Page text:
The Long View: If the July 20 Plot had Succeeded.....

More alternative history from John. Often, the main thrust of his thinking was that the world could have been very much worse than it was, even though it was frequently awful. Hitler may have been a bad leader, but Himmler would have probably been worse....

If the July 20 Plot Had Succeeded.....

On July 20, 1944, Lieutenant Colonel Claus von Stauffenberg attempted to assassinate Adolf Hitler by placing a bomb in the conference room at the East Prussia command center where Hitler was holding a meeting. The bomb went off and von Stauffenberg telephoned to his confederates in Berlin that Hitler had been killed. The conspirators had planned to stage a coup, using elements of the skeletal Home Army in Germany, perhaps supported by some of the generals on the Western Front. However, the would-be putschists in Berlin dithered for several hours, trying to get confirmation that Hitler was really dead. They did not seize the government ministries, or the telephone exchanges, or even the radio stations. When Goebbels was able to confirm that Hitler was alive and convince the army units in Berlin of this fact, the coup collapsed in short order. Apparently, all that saved Hitler's life was the absent-minded placement by his adjutant of the bomb from one side of a wooden table support to the other. Suppose the bomb had not been moved, and Hitler had been killed?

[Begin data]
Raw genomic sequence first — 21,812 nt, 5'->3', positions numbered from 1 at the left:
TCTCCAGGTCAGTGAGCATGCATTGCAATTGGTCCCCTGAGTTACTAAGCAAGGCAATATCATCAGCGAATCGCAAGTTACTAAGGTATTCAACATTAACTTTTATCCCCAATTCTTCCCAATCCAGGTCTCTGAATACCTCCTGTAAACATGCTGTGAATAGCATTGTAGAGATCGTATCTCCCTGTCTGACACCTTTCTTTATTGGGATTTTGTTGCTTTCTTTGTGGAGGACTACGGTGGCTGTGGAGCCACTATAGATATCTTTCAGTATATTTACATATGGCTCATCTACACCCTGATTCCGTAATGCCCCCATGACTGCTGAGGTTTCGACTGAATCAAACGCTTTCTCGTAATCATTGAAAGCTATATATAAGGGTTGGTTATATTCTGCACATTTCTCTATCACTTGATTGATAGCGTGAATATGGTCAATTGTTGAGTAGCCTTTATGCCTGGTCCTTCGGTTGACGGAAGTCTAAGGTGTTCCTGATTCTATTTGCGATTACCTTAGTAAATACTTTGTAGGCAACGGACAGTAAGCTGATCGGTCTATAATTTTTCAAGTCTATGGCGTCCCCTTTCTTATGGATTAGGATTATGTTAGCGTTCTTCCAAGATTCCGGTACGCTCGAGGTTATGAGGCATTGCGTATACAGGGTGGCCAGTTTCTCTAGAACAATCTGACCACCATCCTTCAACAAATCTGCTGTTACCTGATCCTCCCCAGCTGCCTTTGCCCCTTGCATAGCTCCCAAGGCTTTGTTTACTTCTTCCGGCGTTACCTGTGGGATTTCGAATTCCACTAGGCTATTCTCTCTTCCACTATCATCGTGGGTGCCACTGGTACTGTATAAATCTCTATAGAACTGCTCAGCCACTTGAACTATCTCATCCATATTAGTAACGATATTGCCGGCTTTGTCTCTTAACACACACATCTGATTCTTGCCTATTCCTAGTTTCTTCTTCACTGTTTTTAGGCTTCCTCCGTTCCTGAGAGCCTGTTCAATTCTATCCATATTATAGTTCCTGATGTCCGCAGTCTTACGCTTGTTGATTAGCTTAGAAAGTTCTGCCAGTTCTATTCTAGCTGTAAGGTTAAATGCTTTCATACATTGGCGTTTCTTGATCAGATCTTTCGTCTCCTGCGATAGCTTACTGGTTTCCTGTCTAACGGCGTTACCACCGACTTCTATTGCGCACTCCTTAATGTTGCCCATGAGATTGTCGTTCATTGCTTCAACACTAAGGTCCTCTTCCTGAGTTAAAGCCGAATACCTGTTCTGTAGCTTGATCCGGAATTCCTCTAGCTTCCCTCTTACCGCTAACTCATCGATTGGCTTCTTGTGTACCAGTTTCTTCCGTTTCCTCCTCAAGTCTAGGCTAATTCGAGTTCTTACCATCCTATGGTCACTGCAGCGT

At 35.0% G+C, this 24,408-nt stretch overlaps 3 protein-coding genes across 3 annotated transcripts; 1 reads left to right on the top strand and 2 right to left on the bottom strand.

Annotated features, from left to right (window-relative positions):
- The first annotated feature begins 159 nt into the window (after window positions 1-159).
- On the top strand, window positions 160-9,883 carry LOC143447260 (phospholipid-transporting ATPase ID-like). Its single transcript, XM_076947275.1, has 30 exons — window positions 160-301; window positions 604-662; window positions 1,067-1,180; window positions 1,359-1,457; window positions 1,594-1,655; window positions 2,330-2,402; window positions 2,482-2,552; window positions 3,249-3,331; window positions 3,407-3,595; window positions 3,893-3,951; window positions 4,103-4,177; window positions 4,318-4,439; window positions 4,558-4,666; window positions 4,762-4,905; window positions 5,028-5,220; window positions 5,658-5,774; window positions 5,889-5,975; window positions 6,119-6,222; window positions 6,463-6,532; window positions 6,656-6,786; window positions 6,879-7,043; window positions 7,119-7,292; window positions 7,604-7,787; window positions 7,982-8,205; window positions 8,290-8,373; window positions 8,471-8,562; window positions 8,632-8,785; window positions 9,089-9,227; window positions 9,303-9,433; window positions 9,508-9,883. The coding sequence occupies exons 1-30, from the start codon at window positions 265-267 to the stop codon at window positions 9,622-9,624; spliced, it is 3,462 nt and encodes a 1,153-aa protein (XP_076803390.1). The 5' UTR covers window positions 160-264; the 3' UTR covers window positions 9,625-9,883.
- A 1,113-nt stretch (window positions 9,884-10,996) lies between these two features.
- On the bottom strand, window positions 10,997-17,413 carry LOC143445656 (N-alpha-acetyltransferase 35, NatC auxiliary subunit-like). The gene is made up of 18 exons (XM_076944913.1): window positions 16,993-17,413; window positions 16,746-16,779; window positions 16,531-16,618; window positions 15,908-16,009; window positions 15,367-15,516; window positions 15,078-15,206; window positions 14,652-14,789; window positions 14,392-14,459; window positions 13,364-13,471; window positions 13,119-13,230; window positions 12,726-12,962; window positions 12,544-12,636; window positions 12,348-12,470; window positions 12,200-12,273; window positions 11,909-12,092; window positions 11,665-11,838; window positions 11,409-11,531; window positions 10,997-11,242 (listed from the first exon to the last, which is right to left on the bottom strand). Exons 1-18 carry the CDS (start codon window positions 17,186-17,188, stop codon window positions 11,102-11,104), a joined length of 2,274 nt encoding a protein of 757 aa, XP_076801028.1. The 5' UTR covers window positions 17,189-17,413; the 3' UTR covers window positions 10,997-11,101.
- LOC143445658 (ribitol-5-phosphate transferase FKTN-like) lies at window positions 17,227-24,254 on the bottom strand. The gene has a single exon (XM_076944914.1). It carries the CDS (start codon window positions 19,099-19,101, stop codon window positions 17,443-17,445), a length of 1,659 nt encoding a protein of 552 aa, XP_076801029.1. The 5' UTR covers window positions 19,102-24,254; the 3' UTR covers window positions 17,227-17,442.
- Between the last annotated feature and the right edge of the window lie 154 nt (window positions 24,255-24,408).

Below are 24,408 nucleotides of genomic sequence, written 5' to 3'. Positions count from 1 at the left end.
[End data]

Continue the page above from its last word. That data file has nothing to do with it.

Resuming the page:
The conspirators had some foggy notion that they might be able to surrender to the Allies in the west, or at least negotiate a withdrawal to Germany's western border, while continuing to fight defensive battles in the east. Certainly they had gone much further in sounding out the western commanders about their attitude to a coup, though in some ways the most forceful member of the anti-Hitler network involved in the assassination attempt was Major General Henning von Tresckow of Army Group Center on the Eastern Front. (They had also attempted covert negotiations with both the Anglo-Americans and the Russians. They managed to talk to unofficial representatives of both sides, but without results.)

Objectively speaking, something like this might have been possible. The military position of Germany in July 1944 was grim. At the beginning of the month, the Russians had crossed the pre-war eastern border of Poland. Hitler was having that conference in East Prussia because the Russians were only about 60 klicks from the province. In the west, the Anglo-Americans were breaking out of Normandy, and Paris would fall in August. Still, the Germans were far from beaten. Armaments production, for instance, peaked in July. In the months before Germany finally surrendered, they would stabilize the situation more than once, and even conduct some notable offensives. In other words, they still had something to bargain with, and both sides knew it.

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